Total CV events lowered by PCSK9i-induced Lp(a) reduction in ACS patients

Lipoprotein(a) lowering by alirocumab reduces the total burden of cardiovascular events independent of low-density lipoprotein cholesterol lowering: ODYSSEY OUTCOMES trial

Literature - Szarek M, Bittner VA, Aylward, P, et al. - Eur Heart J. 2020;ehaa649. doi: 10.1093/eurheartj/ehaa649.

Introduction and methods

Elevated baseline levels of lipoprotein(a) [Lp(a)] have been associated with first CV outcome in epidemiological studies and Mendelian randomization analyses [1-3]. Recently, it has been shown in patients treated with a PCSK9 inhibitor, that reduction in Lp(a) can predict reduction in risk of a first CV event, independent of LDL-c levels [4]. Similar results have been reported for first PAD or VTE events [5]. However, the risk reduction on total CV burden has not been analyzed yet.

This post-hoc analysis of the ODYSSEY OUTCOMES trial in patients with acute coronary syndrome (ACS) receiving intensive statin therapy, evaluated whether baseline Lp(a) levels and reduction in Lp(a) and LDL-c corrected for Lp(a) cholesterol (LDL-c[corr]) by alirocumab treatment could independently predict total CV events.

Patients (n=18924, ≥40 years) who were 1-12 months before randomization hospitalized with ACS (MI or unstable angina) were included in the trial. Participants had to have an LDL-c of ≥70 mg/dL (1.81 mmol/L), or a non-HDL-c of ≥100 mg/dL (2.59 mmol/L), or apolipoprotein B of ≥80 mg/dL, measured during stable treatment with atorvastatin 40-80 mg daily, or rosuvastatin 20-40 mg daily, or the maximum tolerated dose of either statin. Patients were randomized in a 1:1 ratio to 75 mg of alirocumab or matching placebo given every 2 weeks by subcutaneous injection. The median follow-up was 2.8 years (2.3-3.4 years).

For the present analysis, all CV outcomes collected in the trial including, CV death, hemorrhagic stroke, hospitalization for HF, ischemia-driven coronary revascularization, major PAD event (critical limb ischemia, lower extremity revascularization, and amputation due to ischemia), and VTE (deep vein thrombosis and pulmonary embolism) were examined.

Main results

  • In the placebo group, the estimated number of total CV events per 100 patients from baseline to 4 years time was 53.7 among patients in the highest Lp(a) quartile (≥59.6 mg/dL), compared to 37.5 among those in the lowest quartile (<6.7 mg/dL). This corresponds to an adjusted 60% higher CV risk in individuals with high baseline Lp(a) levels (P<0.001).
  • Alirocumab reduced first CV events compared to placebo, with a corresponding HR of 0.88 (95% CI: 0.82-0.94, P=0.0002). The HR for reduction of total CV events with alirocumab was 0.85 (95% CI:0.78-0.93, P=0.0004).
  • Individuals with a high Lp(a) (≥59.6 mg/dL) baseline concentration had a greater reduction in total CV events when treated with alirocumab compared to the ones with a low Lp(a) (<6.7 mg/dL) baseline concentration (HR 0.75, 95% CI: 0.64-0.88 vs. HR 0.95, 95% CI: 0.79-1.14, respectively, Ptrend=0.045).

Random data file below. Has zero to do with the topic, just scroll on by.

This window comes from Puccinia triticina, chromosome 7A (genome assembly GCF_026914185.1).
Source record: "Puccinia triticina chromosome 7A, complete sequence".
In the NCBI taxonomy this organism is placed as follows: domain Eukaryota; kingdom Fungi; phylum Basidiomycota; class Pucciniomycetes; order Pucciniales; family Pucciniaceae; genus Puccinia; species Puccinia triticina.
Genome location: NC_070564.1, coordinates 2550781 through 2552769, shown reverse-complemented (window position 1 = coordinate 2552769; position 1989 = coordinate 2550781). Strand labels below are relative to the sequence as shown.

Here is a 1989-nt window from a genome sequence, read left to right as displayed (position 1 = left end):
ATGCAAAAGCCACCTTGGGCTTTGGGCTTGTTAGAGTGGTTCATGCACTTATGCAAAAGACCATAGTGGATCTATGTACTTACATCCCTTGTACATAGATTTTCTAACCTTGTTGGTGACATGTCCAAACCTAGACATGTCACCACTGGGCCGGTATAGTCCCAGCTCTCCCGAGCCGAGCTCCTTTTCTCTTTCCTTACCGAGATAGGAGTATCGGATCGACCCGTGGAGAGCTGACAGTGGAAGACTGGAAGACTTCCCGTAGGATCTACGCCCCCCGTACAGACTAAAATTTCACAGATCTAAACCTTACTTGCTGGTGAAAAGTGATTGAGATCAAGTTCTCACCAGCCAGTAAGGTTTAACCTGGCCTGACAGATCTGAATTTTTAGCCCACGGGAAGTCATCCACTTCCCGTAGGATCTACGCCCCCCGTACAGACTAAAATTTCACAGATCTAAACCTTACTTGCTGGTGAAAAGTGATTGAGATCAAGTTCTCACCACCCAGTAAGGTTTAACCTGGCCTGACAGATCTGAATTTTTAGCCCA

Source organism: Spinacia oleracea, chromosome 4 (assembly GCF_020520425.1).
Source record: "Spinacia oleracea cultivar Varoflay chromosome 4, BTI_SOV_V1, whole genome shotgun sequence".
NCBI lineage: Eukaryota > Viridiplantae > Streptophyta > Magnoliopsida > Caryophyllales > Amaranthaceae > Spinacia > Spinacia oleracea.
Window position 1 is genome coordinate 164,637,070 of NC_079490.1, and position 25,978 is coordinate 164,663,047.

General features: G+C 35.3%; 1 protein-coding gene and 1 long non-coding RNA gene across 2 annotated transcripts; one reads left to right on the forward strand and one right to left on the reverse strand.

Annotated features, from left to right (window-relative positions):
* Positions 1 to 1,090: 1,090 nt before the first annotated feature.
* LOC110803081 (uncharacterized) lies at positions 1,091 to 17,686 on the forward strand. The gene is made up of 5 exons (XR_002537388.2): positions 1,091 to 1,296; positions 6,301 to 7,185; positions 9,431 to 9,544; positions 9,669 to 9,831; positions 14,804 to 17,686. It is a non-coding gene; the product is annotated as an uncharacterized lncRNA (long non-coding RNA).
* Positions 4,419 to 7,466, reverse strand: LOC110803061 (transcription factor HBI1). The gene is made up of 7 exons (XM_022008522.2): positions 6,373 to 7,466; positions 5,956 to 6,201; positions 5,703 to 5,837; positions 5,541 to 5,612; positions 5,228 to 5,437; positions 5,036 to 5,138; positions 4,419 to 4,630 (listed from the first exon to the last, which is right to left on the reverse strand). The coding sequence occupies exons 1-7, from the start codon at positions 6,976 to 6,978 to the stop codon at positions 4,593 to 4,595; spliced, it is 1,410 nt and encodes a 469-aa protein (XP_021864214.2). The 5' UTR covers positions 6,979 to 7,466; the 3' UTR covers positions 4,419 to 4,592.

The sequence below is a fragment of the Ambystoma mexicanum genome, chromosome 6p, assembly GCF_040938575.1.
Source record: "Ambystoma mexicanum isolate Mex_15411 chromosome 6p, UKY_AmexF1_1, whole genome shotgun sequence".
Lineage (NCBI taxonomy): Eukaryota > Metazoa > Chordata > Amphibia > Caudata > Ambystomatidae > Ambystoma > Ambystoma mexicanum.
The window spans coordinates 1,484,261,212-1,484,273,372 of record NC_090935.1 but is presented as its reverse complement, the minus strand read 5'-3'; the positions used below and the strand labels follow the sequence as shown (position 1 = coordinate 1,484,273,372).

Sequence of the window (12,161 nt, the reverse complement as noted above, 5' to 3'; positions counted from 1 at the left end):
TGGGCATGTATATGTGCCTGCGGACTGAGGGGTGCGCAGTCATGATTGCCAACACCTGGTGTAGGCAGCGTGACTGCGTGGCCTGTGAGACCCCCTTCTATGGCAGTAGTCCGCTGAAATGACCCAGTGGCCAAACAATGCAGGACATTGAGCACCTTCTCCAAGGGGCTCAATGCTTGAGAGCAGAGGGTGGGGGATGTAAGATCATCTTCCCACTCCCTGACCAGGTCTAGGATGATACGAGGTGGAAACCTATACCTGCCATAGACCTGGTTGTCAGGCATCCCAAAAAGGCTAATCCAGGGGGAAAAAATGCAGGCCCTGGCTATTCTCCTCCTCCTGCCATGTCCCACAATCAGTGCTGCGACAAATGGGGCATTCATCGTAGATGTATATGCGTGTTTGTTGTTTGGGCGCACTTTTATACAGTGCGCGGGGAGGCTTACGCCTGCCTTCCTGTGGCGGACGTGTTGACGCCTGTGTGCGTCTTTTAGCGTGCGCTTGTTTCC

• The absolute median change in Lp(a) concentration after 4 month of treatment with alirocumab was -5.0 (-13.6 to 0) mg/dL. Patients grouped in the high baseline Lp(a) (≥59.6 mg/dL) quartile showed the highest median change compared to patients in the low Lp(a) (<6.7 mg/dL) quartile (-20.1 [-34.0 to -8.0] mg/dL vs. 0 [-1.4 to 0] mg/dL, respectively).
  • The absolute median change in LDL-c[corr] with alirocumab therapy was -51.3 (-67.1 to -34.0) mg/dL. There was no difference in LDL-c[corr] change between the high and low Lp(a) quartiles (-47.2 [-63.5 to -31.4] mg/dL vs. -53.3 [-68.8 to -35.5] mg/dL, respectively).
  • A risk model adjusted for baseline Lp(a) and LDL-c[corr] concentration and 4 month change in LDL-c[corr] levels, predicted a relative risk reduction of 2.5% in total CV events for each 5 mg/dL reduction in Lp(a) (HR 0.975, 95% CI: 0.953-0.997, P=0.029). Each reduction of 51.3 mg/dL LDL-c[corr] predicted a relative reduction of 15.8% in CV events (HR 0.842, 95% CI: 0.755-0.944, P=0.002).
  • In patients with high baseline Lp(a) levels, the reduction in Lp(a) attributed for 39% to the joint predicted risk reduction of total CV events, while in patients with low baseline Lp(a) levels this attribution in joint risk prediction was 0%.


This study showed that LDL-c[corr] and Lp(a) reductions by alirocumab in patients with ACS, were independently associated with fewer total CV events. Although most risk reduction was attributed to a lowered LDL-c[corr], the contribution of reduced Lp(a) levels to reduce the risk of CV events was most evident in individuals with high Lp(a) baseline levels.


1. Nordestgaard BG, Langsted A. Lipoprotein (a) as a cause of cardiovascular disease: insights from epidemiology, genetics, and biology. J Lipid Res 2016;57: 1953–75.

2. Burgess S, Ference BA, Staley JR, et al. Association of LPA variants with risk of coronary disease and the implications for lipoprotein(a)-lowering therapies: a Mendelian randomization analysis. JAMA Cardiol 2018;3:619–27.

3. Lamina C, Kronenberg F, Lp GC. Estimation of the required lipoprotein(a)-lowering therapeutic effect size for reduction in coronary heart disease outcomes: a Mendelian randomization analysis. JAMA Cardiol 2019;4:575–79.

4. Bittner VA, Szarek M, Aylward PE, et al. Effect of alirocumab on lipoprotein(a) and cardiovascular risk after acute coronary syndrome. J Am Coll Cardiol 2020; 75:133–44.

5. Schwartz GG, Steg PG, Szarek M, et al. Peripheral artery disease and venous thromboembolic events after acute coronary syndrome: role of lipoprotein(a) and modification by alirocumab: prespecified analysis of a randomized clinical trial. Circulation 2020;141:1608–17.

Find this article online at Eur Heart J.

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